One thing Lexus and Acura didn’t have was a convertible. The M30 did, with the droptop bowing in 1991. It was a conversion by American Sunroof Corporation and cost a whopping $8,200 more, a lofty price especially considering the modification made the M30 look even more like a Nissan Stanza. Only 2500 were produced over 1991-92. Jim Mateja of the Chicago Tribune said an Oldsmobile Cutlass Supreme was a more refined drive, while MotorWeek criticized the droptop’s body flex and said the stiffness of the M30 convertible’s chassis was “nowhere near that of less expensive convertibles… like the Dodge Shadow.” Ouch.
After a strong start, Lexus hit some bumps and the Germans recovered from the Japanese assault to soar to higher heights. For Infiniti, the road was much more jagged and tortuous. The M30 was never intended to be a long-term fixture in the lineup and for 1993 it was replaced by the J30, a polarizing, curvaceous sedan that was little more successful. Earlier, in 1991, the European Nissan Primera had donned the G20 nameplate and become the entry-level Infiniti; with crisp dynamics and a four-cylinder engine, it was more a rival for the Acura Integra than it was a Lexus ES contender. There was no consistent design language or consistent purpose in the Infiniti lineup and sales were always a half or two-thirds of Lexus’ numbers. Halfway through the 1990s, Nissan dumped any real aspirations of Infiniti being a brand of sport sedans: the Q45 was softened and depowered, the Maxima-based I30 impersonated the Lexus ES and the QX4 was a rebadged Pathfinder. Despite this, Infiniti was still nowhere near Lexus or even Acura in sales, let alone the Germans.
It was revealed a while ago that the axing of Infiniti was considered at one point. Although the timeframe is unclear, it was possibly during the late 1990s when Nissan’s financial situation was imperilled and Infiniti was faltering. But Infiniti was saved by one car: the Infiniti G35, also known as the Nissan Skyline. Total production volume for Infiniti almost doubled from Infiniti’s dark days of the late 1990s. With a powerful V6 engine, sharp dynamics and attractive styling, the G35 was easily the most engaging Infiniti since the original Q45 but featured styling that was much better received.
This history lesson may be interesting but you all must be wondering what this has to do with the M30. Well, the rise of BMW in the 1980s had really elevated the sport sedan in the North American market. Gone was the idea that a luxury brand sedan needed to be plush and overstuffed. Nicely-weighted steering and excellent cornering abilities were just as valuable as luxury amenities. The Nissan Skyline would eventually save Infiniti in the 2000s. Why did Infiniti wait so long? Instead of offering the stopgap M30 and the poorly-received J30, why didn’t Nissan launch Infiniti with the JDM Skyline?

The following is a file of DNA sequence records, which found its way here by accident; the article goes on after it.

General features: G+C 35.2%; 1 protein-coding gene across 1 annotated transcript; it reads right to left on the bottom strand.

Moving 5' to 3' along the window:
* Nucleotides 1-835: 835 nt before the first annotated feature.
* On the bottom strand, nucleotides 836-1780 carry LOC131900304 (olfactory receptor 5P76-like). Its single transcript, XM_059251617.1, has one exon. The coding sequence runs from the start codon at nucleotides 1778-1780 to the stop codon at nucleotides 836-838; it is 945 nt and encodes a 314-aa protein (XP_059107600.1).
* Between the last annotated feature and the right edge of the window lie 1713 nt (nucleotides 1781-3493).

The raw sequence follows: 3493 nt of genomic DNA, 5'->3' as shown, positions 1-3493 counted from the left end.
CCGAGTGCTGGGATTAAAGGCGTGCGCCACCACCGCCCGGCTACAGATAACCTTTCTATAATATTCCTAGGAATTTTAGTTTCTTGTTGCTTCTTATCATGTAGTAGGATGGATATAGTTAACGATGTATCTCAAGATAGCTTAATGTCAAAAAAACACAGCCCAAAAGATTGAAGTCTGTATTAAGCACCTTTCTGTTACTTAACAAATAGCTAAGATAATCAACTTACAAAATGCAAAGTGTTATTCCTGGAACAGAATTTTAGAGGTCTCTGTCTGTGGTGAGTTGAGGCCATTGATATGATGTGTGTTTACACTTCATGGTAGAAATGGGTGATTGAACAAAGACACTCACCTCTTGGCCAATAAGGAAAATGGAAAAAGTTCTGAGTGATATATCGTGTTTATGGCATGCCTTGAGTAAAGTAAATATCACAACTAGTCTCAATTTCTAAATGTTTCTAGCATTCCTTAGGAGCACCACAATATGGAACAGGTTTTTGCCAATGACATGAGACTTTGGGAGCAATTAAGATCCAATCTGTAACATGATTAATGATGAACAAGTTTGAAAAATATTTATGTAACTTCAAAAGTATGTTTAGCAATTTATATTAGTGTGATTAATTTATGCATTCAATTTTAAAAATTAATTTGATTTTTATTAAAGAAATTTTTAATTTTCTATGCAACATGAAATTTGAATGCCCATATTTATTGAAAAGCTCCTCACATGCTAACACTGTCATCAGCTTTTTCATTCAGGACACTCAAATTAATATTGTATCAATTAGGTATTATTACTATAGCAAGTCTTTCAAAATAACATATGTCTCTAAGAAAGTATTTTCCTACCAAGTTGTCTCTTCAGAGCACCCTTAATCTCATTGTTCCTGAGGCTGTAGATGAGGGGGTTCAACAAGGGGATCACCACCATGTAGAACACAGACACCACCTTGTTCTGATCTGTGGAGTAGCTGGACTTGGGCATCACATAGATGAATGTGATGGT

Available as either a coupe or sedan, the 1989 R32 Skyline was available with several engines, from a 1.8 four-cylinder, through 2.0 and 2.5 inline sixes, right up to a twin-turbocharged 2.6 inline six with 276 horsepower in the GT-R. Rear-wheel-drive was standard with all-wheel-drive available in the performance models. Those performance models are legendary and remain highly sought after; an Infiniti Skyline would have bolstered the performance image of the brand. Quite simply, Infiniti would have had a consistent brand identity and a tiered lineup of sporty vehicles: G20, Skyline and Q45. The Skyline could have been offered as a coupe or sedan, well-specified, and like its big brother the Q45, bereft of wood trim and other traditional luxury ornamentation. Lexus hilariously referred to its ES250 as a “sport sedan” in promotional materials. The Skyline would have blown the doors off of it and ran circles around it, fortifying Infiniti’s brand identity as a high-tech, Japanese BMW.
Instead, they fumbled and futzed around during the 1990s with disappointing models like the M30. To be fair, the M30 was hardly a bad vehicle. It was well-equipped, comfortable to drive and reasonably well-priced. But when you launch a new premium brand, you have to put your best foot forward. The four-year-old Nissan Leopard wasn’t that foot.